Orange Is Still The New Black: A Review Of Season 2
In today’s world there may not be a single website more loved than Netflix. The easy access to all of those shows and movies is what gets many people through the day.
But what began as an online movie and television archive has evolved into one of the premier entertainment providers in the world. Netflix changed the game when they began offering original programming. Now the website is home to some of the most critically acclaimed shows currently airing.
“House of Cards” has become a cultural phenomenon, even garnering twitter recognition from President Obama, “Arrested Development” made a triumphant return to its long-suffering fans, and now “Orange is the New Black” has just completed its second successful season and has fans eagerly awaiting the already confirmed third.
Creator Jenji Kohan (“Weeds”) has crafted an incredibly unique and groundbreaking series based on the memoir by Piper Kerman (who serves as a consultant on the show). The show is populated by a colorful cast of characters that surround Piper Chapman (Taylor Schilling) and explores the many facets of prison life and U.S. Department of Corrections.
Season 1 of the show saw the creation of a passionate fan base who binged Piper’s dramatic and comedic adventures in the 13-episode run. This inaugural season was a huge success, both critically and commercially. “Orange is the New Black” became Netflix’s most watched original program and was nominated for a Golden Globe, four Critics’ Choice Awards and even a Grammy (for its theme song “You’ve Got Time”).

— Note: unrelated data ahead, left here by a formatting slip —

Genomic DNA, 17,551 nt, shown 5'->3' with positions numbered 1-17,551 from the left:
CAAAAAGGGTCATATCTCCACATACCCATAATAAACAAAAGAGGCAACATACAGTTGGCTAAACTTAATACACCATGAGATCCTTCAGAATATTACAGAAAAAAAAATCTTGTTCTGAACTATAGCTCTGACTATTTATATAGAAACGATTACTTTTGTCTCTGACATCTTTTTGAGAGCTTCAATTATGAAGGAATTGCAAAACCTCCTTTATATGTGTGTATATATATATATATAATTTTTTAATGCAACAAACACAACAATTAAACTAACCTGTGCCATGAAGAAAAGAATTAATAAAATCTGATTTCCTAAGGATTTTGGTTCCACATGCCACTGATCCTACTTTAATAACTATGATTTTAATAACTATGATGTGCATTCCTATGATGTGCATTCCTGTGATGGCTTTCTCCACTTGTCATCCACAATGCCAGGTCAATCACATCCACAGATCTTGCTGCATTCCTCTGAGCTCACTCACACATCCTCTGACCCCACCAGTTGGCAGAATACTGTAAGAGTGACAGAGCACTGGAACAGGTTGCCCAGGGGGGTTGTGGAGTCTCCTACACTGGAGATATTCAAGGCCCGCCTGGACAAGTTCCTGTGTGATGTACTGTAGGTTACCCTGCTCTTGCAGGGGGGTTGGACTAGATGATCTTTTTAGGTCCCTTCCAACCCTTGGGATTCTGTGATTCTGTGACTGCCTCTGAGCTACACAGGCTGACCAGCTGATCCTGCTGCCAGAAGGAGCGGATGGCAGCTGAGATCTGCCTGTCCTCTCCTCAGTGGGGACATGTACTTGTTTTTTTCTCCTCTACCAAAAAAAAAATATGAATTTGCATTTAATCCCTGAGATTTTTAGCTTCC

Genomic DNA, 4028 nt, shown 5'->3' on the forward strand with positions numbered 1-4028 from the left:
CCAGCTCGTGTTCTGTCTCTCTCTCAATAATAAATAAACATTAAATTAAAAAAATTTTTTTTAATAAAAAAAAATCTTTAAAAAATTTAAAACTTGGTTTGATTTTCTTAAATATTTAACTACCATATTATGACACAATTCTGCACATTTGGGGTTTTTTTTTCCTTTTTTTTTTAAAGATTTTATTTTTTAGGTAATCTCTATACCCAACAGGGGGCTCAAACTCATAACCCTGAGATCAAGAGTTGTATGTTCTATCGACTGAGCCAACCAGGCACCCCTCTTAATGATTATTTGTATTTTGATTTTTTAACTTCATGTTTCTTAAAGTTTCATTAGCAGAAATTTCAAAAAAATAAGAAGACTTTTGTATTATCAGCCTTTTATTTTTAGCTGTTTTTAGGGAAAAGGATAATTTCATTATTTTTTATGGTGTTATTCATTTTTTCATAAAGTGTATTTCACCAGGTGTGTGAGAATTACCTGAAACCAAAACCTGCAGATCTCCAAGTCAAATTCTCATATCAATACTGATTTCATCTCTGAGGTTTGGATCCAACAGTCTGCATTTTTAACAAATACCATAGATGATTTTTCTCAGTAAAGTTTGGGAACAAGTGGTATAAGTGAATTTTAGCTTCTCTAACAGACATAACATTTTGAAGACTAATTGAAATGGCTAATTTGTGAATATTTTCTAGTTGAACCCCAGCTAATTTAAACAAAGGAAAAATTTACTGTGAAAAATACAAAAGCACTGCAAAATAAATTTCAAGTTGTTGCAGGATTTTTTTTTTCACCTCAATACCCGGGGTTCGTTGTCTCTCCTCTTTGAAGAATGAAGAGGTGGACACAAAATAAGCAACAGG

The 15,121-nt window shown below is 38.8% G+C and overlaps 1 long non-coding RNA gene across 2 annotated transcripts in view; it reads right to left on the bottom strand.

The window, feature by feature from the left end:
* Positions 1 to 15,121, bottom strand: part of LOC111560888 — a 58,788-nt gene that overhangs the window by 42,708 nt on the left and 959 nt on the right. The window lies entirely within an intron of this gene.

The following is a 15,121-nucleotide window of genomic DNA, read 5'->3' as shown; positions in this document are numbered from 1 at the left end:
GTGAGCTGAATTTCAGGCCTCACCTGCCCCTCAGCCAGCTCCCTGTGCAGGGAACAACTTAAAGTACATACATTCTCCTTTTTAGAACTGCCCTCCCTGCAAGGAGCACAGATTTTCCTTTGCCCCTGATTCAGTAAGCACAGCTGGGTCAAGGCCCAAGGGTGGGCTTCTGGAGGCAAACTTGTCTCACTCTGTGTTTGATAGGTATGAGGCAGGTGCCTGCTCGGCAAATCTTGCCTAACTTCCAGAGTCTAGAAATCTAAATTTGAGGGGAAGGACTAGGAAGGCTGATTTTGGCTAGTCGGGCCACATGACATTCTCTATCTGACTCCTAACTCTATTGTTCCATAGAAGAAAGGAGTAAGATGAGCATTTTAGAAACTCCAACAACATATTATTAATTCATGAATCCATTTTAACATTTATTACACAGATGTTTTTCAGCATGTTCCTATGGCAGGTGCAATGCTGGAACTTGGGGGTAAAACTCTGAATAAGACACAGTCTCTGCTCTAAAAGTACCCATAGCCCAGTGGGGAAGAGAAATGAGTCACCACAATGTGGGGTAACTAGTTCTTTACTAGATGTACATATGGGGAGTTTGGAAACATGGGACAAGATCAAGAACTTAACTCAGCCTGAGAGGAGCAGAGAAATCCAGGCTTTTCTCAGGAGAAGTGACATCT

But now season 2 has been available for streaming for about a week, and most fans of the show have completed the newest 13-episodes. So without further ado, here’s a rundown of season 2 of “Orange is the New Black” (no spoilers, don’t panic).
Season 2 picks up where the season 1 finale left off: Piper has been locked up for her beat-down on Pensatucky and has a whole new set of problems waiting for her upon release back into minimum security. These problems include, but are not limited to, increased racial tensions among the inmates, a death in her family and further complications in her relationships with her friends and family on the outside.
With the huge success of the first season, Jenji Kohan and co. were allowed to take more liberties with the stories they told. Season 2 still features Piper as the central character, but branches off to many other inmates more frequently to explore new dynamics and relationships. This allows for more interesting stories to be told and gives several immensely talented actors and actresses chances to grab hold of the spotlight.
Schilling is once again phenomenal as Chapman as she continues to evolve and allow her prison experience to change her as a person, for better or worse. But her performance is outshone by those of Uzo Aduba and Kate Mulgrew who play Crazy Eyes and Red. They are both given much more to do this season, with Red becoming arguably as central a character as Chapman. Aduba in particular gives an incredible performance; if she isn’t recognized at the Emmys and Golden Globes this coming year it will be one of the biggest oversights in recent memory.